Aeroallergens

Updated: Mar 09, 2017
  • Author: Bhumika Patel, MD; Chief Editor: Michael A Kaliner, MD  more...
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Overview

Practice Essentials

Both outdoor and indoor aeroallergens sensitize and exacerbate allergic asthma, and more than 90% of the average person's time in developed countries is spent indoors. Major indoor aeroallergens are derived from dust mites (see the image below), cockroaches, cat, dog, and other furry-animal debris, and fungi.

Electron photomicrograph of Dermatophagoides farin Electron photomicrograph of Dermatophagoides farinae.

See All About Allergies: Be Ready for Spring, a Critical Images slideshow, to help identify a variety of allergens and symptoms.

Avoidance Measures and Interventions

The physician has the following 3 treatment options for individuals with allergic diseases, including allergic asthma:

  • Aeroallergen avoidance
  • Medications
  • Allergen immunotherapy

Avoidance of the offending agent is the first line of treatment for allergic disorders and asthma. It is the most cost-effective treatment modality, and it sometimes results in complete resolution of an allergic problem. Modification of the home environment is the primary measure to reduce allergen exposure. A comprehensive strategy should include determining the allergens to which the individual is sensitive and implementing specific avoidance measures to reduce exposure to the offending allergens.

Dust mites

Dust mite bodies and fecal pellets are the major source of allergens in house dust. [1, 2] More than 80% of homes in the United States and 85% of day care facilities have detectable levels of dust mite allergens [3] ; half of US homes have levels higher than the proposed threshold levels for sensitization, and about 25% have levels at or higher than those required to induce asthma. [3]

Avoidance strategies for dust mite allergens are as follows:

  • Use impermeable (woven) covers (on the pillows, box spring, and mattress)
  • Eliminate dust reservoirs when possible (carpeting, upholstered furniture, stuffed animals, and drapery)
  • Vacuum weekly
  • Wear a pollen mask when cleaning
  • Wash bedding weekly
  • Reduce indoor humidity

Furry animals

Furry pets include, for example, cats, dogs, ferrets, and rabbits.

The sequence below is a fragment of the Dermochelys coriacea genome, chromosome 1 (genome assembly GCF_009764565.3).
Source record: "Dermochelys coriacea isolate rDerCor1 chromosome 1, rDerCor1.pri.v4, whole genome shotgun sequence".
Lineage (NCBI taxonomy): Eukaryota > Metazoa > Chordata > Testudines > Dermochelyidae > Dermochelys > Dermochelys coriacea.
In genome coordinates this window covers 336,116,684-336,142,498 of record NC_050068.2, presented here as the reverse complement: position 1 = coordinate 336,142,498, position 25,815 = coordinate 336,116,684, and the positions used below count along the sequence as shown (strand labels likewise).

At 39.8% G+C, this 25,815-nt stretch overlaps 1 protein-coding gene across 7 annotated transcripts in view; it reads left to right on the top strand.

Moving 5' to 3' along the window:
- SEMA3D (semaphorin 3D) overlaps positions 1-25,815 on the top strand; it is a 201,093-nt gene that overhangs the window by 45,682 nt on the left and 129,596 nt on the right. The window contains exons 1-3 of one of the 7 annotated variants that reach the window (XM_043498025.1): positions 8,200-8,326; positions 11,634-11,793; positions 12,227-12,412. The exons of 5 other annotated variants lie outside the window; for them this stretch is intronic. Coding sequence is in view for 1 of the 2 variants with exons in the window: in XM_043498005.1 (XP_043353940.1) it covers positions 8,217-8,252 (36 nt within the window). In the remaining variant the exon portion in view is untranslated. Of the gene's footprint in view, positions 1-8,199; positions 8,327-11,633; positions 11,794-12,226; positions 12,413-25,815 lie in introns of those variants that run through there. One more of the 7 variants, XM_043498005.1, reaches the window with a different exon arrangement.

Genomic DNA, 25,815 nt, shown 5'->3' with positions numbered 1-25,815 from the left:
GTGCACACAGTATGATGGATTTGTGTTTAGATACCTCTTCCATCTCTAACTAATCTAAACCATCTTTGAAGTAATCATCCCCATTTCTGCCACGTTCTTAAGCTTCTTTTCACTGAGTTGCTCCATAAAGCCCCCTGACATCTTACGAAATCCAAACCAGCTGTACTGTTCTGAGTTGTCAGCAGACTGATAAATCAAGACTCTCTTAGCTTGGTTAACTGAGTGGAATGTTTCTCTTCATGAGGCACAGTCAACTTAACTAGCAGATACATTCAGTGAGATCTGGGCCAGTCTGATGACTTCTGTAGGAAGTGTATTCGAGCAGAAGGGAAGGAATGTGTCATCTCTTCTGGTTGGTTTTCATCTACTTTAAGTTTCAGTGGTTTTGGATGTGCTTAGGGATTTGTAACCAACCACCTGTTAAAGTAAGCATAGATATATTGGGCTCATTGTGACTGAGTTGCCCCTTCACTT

Avoidance strategies for furry animal allergens are as follows:

  • Remove the pet from the home or other dwelling
  • Restrict the pet's access (eg, keep the pet out of the bedroom)
  • Bathe the pet
  • Use impermeable covers
  • Use high-efficiency particulate air (HEPA) central air conditioning filters

Rodents

Avoidance strategies for rodent allergens are as follows:

  • Restrict access to the home, building, or other dwelling
  • Eliminate food and water supply
  • Use rodent predators
  • Use rodent traps

Cockroaches

Avoidance strategies for cockroach allergens are as follows:

  • Clean thoroughly
  • Use pesticides – Preferably gel or baits, selectively placed in the kitchen after thorough cleaning
  • Eliminate food and water supply

Fungi

Most of the fungi recovered from an indoor environment emanate from outside. However, certain species, such as Penicillium and Aspergillus, can be found in greater quantities indoors.

Avoidance strategies for fungal allergens are as follows:

  • Reduce spore infiltration – Keep windows and doors closed as much as possible
  • Control moisture – Decrease the indoor humidity level to less than 50%, if possible
  • Cleaning – A detergent solution with 5% bleach is useful for washable wallpaper and paneling
  • Use central air conditiong HEPA filters
  • Wear masks when cleaning
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Overview

In 1921, R. A. Kern noted that a patient with asthma had a positive prick-puncture skin test to extracts obtained from her mattress. [4] The patient's asthma improved after she enclosed the mattress in heavy packing paper and thoroughly cleaned the room. In 1925, Storm van Leeuwen successfully treated individuals with asthma by moving them to high altitudes or enclosing them in an allergen-proof chamber. [5]